Rounding, Shaping, and Cutting

You’ll need to use a mini-router to round the deck and give it its trademark radiused edges. The amount of radius should be about 3/6″. After rounding the edges, use a sander to smooth the top and bottom of the deck more. Make sure you sound the wood to a flat surface. It needs to be smooth so the grip tape will stick efficiently.

We’ve found the best way to cut and shape the board is by using an older deck as a template. Trace the deck onto your uncut blank using a pencil. Use a bandsaw or a jigsaw to cut the shape into the new deck.

Use a tack cloth to remove the excess sawdust. This works very well to get the board clean; you won’t want any residue left behind before you seal it.

Sealing the Deck

Use a high-quality lacquer to seal the finished deck. Before applying the lacquer, make sure there are no foreign objects on the surface.

After allowing 24-hours to dry, you can apply whatever graphics you want on the deck. You can use paint, screen printing, or whatever you have access to.

Finally, when your graphics are done, you’ll need one final coat on the board. Use the lacquer from before to put one more seal-coat on the board, and you’re good to go. Make sure the lacquer dries completely before you add your grip tape in the next section. The surface should be free of any imperfections or inconsistencies. You don’t want any raised areas when you apply the grip tape. Now it’s time for your build-out.

Building Your Custom Skateboard

Now that the deck is all finished, you can install all the components. This is the skateboard hardware you need to build custom skateboards:

·         Grip tape

·         Skateboard trucks

·         Nuts and bolts (truck bolts)

·         Wheels

·         Bearings

·         Skate tool (a socket wrench or allen wrench will work too)

·         Razor blade

You can get the bushings if you want, but those can also be purchased later if you aren’t sure what type you want to use yet. It’s up to you which skateboard brands to use.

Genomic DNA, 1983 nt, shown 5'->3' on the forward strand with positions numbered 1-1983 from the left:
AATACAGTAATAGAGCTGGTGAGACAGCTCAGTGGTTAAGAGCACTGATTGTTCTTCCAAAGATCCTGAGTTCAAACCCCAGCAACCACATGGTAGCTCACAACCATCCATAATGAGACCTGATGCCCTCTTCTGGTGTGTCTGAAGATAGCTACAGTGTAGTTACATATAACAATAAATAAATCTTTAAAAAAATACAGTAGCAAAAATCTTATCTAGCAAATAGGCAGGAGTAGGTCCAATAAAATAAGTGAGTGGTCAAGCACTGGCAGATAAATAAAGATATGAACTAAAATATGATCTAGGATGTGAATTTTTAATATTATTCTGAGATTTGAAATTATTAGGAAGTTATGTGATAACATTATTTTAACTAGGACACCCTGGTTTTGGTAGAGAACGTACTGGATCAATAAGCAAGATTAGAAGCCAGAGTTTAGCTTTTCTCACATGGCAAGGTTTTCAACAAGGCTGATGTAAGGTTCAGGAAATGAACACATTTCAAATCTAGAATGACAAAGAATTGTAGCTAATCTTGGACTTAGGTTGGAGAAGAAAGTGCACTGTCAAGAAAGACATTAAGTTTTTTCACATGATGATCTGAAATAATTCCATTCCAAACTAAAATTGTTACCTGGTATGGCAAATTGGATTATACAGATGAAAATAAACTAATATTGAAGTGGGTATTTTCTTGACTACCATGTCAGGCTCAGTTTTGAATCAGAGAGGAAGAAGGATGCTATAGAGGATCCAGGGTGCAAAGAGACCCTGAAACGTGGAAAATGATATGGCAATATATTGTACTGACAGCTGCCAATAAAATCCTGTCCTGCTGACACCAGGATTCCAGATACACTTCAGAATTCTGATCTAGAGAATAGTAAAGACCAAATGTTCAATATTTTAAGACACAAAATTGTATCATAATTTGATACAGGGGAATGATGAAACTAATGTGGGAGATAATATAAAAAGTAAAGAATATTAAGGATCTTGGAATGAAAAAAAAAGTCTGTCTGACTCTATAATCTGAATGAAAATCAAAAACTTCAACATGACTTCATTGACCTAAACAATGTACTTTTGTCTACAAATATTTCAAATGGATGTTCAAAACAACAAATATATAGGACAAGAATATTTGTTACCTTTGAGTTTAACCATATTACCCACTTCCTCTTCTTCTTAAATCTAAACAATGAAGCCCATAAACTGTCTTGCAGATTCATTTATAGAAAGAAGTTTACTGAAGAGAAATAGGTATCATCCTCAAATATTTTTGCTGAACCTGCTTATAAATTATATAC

Riser pads are also optional. You should only use riser pads if you have short trucks. 

Assuming you have all the skateboard parts, let’s get ready to build a skateboard.

1.    Grip Tape

Apply grip tape to the deck you just created. Make sure you lay the grip tape evenly, using a razor blade to cut the edges when you hit the end of the deck.

After removing the air bubbles, use the razor blade to go around the edge of the deck to slice the excess grip tape.

Excess tape makes the board look tacky, so make sure it doesn’t overlap the edges of the skateboard.

2.    Punch Holes for the Skateboard Trucks

Pop holes through the grip tape and skateboard for where the bolts will go. There are eight holes drilled for fastening the skateboard trucks to the skateboard.

Using nuts and bolts, secure the trucks to the deck with a socket wrench. Using a socket wrench instead of power tools is a better idea. Tightening the nuts and bolts too much will put stress fractures in the deck and cause it to crack. Overtightening can also ruin the grip tape.

The kingpin nuts should be close together, facing each other in the middle. If you put them toward the outside, the board won’t move properly, and you’ll be in trouble. You can adjust the tightness of the trucks by turning the kingpin counterclockwise if you need to.

3. Skateboard Bearings and Wheels

Fit the bearings into the wheels using the axle. You’ll need two bearings for each wheel. If you bought the balls separately, you’d need a bearing press to make the bearing itself. These instructions assume the bearings are already put together.

Whatever you do, don’t use a hammer to insert the skateboard bearings into the wheels. Don’t attempt to bang the bearings into the wheels with anything. The skateboard bearings are not designed to take a heavy force like a hammer, and you will break them.

The easiest way to do this is to let the bearing slide down the axle until it stops. Tilt one of the wheels slightly and slide it over one bearing. Push down, and it will pop into place. Do the same thing with the second bearing. Continue doing this to all the wheels and bearings until each component is assembled.

Make sure the trucks are where you want them before finalizing the skateboard wheels. Use a speed-ring washer to put the wheels on the axles. Tighten the axle nuts gradually, but don’t over tighten them. The perfect amount of torque will make sure they continue to spin freely. Use your skate tool to tighten the washers and nuts. Alternatively, you can use the socket wrench or allen wrench.

After finishing the washer and axle nuts on one half, move to the other side and install the second washer. Repeat the process until the wheels are spinning the way you want them.